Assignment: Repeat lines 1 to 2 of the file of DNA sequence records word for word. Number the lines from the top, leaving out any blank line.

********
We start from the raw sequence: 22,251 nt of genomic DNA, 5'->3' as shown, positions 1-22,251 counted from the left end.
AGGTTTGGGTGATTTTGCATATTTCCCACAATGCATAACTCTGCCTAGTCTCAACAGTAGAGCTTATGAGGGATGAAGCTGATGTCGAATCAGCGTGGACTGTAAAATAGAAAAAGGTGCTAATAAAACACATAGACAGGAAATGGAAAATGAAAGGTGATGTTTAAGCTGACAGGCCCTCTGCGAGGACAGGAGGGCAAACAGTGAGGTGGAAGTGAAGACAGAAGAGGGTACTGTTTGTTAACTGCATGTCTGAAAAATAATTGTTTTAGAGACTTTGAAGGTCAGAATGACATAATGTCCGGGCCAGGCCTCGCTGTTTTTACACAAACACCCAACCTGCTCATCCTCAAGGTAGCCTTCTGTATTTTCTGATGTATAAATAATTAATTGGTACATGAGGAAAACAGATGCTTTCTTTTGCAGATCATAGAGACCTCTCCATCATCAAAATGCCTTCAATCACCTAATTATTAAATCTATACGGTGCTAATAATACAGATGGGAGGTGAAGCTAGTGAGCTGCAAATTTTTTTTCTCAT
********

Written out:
We start from the raw sequence: 22,251 nt of genomic DNA, 5'->3' as shown, positions 1-22,251 counted from the left end.
AGGTTTGGGTGATTTTGCATATTTCCCACAATGCATAACTCTGCCTAGTCTCAACAGTAGAGCTTATGAGGGATGAAGCTGATGTCGAATCAGCGTGGACTGTAAAATAGAAAAAGGTGCTAATAAAACACATAGACAGGAAATGGAAAATGAAAGGTGATGTTTAAGCTGACAGGCCCTCTGCGAGGACAGGAGGGCAAACAGTGAGGTGGAAGTGAAGACAGAAGAGGGTACTGTTTGTTAACTGCATGTCTGAAAAATAATTGTTTTAGAGACTTTGAAGGTCAGAATGACATAATGTCCGGGCCAGGCCTCGCTGTTTTTACACAAACACCCAACCTGCTCATCCTCAAGGTAGCCTTCTGTATTTTCTGATGTATAAATAATTAATTGGTACATGAGGAAAACAGATGCTTTCTTTTGCAGATCATAGAGACCTCTCCATCATCAAAATGCCTTCAATCACCTAATTATTAAATCTATACGGTGCTAATAATACAGATGGGAGGTGAAGCTAGTGAGCTGCAAATTTTTTTTCTCAT